Everything you need to know about the Irish abortion referendum

abortionref

It is less than a month until voters in Ireland will cast their ballots on whether to repeal the Eighth Amendment of the Irish Constitution and legalise abortion. Here is what you need to know about the upcoming referendum.

Background

Abortion was illegal in Ireland under the Offences Against the Person Act 1861, enacted whilst the country was still under British rule. After independence, the law remained in force and provisions on abortion were not repealed until 2013.

The prohibition of abortion caused great hardship for Irish women in the early 20th century, especially after the passing of legislation in 1929 which banned contraception. In the 1930s, over 100 Irish women died each year due to unsafe backstreet abortions. The case of R v Browne (1938) in England, which ruled that emotional trauma of a pregnant woman was a defence for the termination of a pregnancy, resulted in a number of pregnant Irish women crossing the Irish Sea for abortions. This increased following the Abortion Act of 1967 in Great Britain, which made access to treatment easier for Irish women. Rates of infanticide, which were high at the time, fell dramatically as a result.

The pro-choice movement grew in the 1970s and 80s, following notable cases were pregnant women were refused treatment for other ailments due to their pregnancy. One of these was Sheila Hodgers who died in 1983 after being refused treatment for cancer whilst pregnant – it was claimed that Catholic doctors at the hospital did not want to harm the foetus. Two days after giving birth prematurely to a baby girl, who died immediately afterwards, Sheila passed away from cancer in her neck, legs, spine, ribs and liver – she was 27.

Following a judicial ruling in Ireland that would allow abortion, a pro-life group called the Pro-Life Amendment Campaign formed and lobbied the major parties ahead of the 1981 general election to pass a bill to amend the constitution to prevent the country’s Supreme Court to interpret the constitution as giving Irish women the right to have an abortion. The proposed Eighth Amendment was put to a national referendum in 1983 and 66.9% of voters voted in favour, following vocal support from the Catholic Church. As a result, the following was added to the Irish Constitution:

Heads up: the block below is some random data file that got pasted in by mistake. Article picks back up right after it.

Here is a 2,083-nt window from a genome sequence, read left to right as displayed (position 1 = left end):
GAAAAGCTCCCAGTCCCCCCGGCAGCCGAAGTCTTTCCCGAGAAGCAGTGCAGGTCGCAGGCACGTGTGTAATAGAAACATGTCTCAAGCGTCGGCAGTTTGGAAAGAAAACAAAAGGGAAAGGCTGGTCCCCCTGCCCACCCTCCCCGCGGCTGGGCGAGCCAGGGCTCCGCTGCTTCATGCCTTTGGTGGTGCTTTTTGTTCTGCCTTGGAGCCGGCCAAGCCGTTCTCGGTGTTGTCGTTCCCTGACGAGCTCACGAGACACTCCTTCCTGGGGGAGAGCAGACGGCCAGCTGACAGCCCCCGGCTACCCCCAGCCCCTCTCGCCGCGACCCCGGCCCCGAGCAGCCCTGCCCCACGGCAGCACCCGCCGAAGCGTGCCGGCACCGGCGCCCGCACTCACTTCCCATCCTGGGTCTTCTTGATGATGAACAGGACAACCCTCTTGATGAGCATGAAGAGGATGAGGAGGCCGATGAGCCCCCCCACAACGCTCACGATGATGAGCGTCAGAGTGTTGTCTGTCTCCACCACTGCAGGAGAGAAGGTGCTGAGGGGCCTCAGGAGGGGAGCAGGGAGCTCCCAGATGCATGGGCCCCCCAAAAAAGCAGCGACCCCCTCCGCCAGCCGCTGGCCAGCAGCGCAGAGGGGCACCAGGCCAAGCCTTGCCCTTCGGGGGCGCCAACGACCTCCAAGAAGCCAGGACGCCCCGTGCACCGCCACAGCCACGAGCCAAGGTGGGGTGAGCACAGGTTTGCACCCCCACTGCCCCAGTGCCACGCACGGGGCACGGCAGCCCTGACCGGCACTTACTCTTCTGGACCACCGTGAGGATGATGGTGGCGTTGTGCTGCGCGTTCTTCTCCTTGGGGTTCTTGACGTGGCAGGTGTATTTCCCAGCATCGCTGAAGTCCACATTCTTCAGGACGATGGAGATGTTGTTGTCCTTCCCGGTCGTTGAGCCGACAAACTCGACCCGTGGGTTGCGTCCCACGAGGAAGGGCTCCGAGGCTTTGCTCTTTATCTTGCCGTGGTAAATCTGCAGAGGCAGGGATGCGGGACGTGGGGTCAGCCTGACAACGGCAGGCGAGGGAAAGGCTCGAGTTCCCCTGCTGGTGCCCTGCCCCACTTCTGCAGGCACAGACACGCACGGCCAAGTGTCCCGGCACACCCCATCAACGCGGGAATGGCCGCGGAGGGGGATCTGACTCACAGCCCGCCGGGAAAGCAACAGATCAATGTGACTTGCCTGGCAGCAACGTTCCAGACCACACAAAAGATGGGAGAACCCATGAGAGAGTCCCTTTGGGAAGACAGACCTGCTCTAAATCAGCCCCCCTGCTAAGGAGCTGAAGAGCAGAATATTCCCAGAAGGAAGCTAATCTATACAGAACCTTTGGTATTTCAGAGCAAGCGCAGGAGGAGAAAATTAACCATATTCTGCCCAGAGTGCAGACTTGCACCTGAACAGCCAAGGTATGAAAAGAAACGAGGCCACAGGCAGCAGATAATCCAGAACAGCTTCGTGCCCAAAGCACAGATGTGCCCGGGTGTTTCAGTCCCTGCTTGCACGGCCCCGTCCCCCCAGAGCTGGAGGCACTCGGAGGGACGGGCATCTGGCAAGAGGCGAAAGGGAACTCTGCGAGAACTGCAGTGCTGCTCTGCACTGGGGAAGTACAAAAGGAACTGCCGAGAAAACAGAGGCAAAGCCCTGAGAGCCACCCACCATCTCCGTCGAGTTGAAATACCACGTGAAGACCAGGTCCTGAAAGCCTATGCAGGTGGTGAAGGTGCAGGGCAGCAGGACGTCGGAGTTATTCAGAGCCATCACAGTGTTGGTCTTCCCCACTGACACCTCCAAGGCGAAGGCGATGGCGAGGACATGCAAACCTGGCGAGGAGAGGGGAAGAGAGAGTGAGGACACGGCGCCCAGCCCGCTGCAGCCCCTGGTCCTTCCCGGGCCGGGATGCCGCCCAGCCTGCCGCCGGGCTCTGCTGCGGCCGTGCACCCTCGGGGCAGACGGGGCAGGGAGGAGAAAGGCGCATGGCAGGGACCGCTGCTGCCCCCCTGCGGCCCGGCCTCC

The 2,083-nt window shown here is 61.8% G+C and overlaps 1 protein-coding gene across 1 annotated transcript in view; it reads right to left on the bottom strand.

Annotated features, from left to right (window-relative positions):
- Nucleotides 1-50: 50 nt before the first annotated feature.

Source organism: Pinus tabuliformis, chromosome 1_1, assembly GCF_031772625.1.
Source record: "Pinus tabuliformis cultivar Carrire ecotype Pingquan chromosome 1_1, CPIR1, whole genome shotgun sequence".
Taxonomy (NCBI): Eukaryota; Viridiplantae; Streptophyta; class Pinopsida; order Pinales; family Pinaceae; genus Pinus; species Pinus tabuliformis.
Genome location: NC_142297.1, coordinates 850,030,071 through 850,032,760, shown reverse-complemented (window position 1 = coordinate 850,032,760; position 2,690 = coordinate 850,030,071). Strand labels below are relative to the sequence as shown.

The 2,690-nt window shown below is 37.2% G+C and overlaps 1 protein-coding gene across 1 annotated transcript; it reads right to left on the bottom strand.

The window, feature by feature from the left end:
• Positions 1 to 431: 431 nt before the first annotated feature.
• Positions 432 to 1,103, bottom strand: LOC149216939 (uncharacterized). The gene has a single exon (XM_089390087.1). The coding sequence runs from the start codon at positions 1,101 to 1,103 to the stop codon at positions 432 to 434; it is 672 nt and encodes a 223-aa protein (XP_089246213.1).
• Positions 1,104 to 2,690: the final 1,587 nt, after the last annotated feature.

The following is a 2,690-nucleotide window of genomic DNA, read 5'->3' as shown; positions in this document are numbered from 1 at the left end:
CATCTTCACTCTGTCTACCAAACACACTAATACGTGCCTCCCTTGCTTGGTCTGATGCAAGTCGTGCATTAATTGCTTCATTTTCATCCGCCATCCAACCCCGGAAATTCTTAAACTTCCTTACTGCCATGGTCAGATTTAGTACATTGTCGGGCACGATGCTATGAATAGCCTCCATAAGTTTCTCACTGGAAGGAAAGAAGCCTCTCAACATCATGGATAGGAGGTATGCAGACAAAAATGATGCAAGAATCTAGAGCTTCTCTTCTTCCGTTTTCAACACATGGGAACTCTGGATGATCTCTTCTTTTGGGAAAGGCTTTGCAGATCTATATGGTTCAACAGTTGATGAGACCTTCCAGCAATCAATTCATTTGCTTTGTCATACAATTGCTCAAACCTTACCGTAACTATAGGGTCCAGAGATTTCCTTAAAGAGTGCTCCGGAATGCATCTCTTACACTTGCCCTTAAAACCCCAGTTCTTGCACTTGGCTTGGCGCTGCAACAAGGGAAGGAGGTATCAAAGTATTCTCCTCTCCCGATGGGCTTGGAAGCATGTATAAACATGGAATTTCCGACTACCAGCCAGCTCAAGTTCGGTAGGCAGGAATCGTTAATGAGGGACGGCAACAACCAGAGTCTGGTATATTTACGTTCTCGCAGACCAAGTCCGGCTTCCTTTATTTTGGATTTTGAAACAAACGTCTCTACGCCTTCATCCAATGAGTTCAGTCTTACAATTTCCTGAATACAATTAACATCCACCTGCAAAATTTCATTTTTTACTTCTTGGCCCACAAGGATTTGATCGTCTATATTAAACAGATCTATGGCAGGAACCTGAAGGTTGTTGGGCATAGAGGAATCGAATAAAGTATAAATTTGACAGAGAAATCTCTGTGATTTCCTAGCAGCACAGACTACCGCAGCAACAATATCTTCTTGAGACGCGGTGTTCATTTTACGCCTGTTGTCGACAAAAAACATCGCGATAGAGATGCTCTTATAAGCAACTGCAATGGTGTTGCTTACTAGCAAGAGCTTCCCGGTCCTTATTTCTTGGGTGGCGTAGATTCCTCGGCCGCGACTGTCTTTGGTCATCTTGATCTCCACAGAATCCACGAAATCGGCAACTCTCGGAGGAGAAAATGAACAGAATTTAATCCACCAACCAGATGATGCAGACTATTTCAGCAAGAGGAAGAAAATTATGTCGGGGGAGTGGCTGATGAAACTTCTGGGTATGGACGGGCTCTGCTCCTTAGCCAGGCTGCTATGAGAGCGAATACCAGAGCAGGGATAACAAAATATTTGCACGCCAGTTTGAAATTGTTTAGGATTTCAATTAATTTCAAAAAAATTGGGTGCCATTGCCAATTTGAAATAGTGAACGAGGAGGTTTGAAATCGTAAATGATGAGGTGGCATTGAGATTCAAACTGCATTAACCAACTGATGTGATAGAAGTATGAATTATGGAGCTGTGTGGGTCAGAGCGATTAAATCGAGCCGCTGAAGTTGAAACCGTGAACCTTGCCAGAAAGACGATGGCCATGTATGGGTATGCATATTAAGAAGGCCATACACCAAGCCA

The State acknowledges the right to life of the unborn and, with due regard to the equal right to life of the mother, guarantees in its laws to respect, and, as far as practicable, by its laws to defend and vindicate that right.

After the anti-abortion lobby group Society for the Protection of Unborn Children fought in court to prevent access to information being given to women about access to services in the UK for Irish women seeking a termination, a referendum on a new amendment went to a vote, along with two others, in 1992.

Voters approved the Thirteenth and Fourteenth Amendments, which specified that abortion would not limit freedom of travel from Ireland to countries where someone could get an abortion and specified that citizens have the freedom to learn and pursue abortion services from other countries. A third amendment, proposing that suicide is not a significant threat to justify abortion, was rejected. Following the referenda, the text of the Constitution referencing abortion currently reads:

The State acknowledges the right to life of the unborn and, with due regard to the equal right to life of the mother, guarantees in its laws to respect, and, as far as practicable, by its laws to defend and vindicate that right.

This subsection shall not limit freedom to travel between the State and another state.

This subsection shall not limit freedom to obtain or make available, in the State, subject to such conditions as may be laid down by law, information relating to services lawfully available in another state.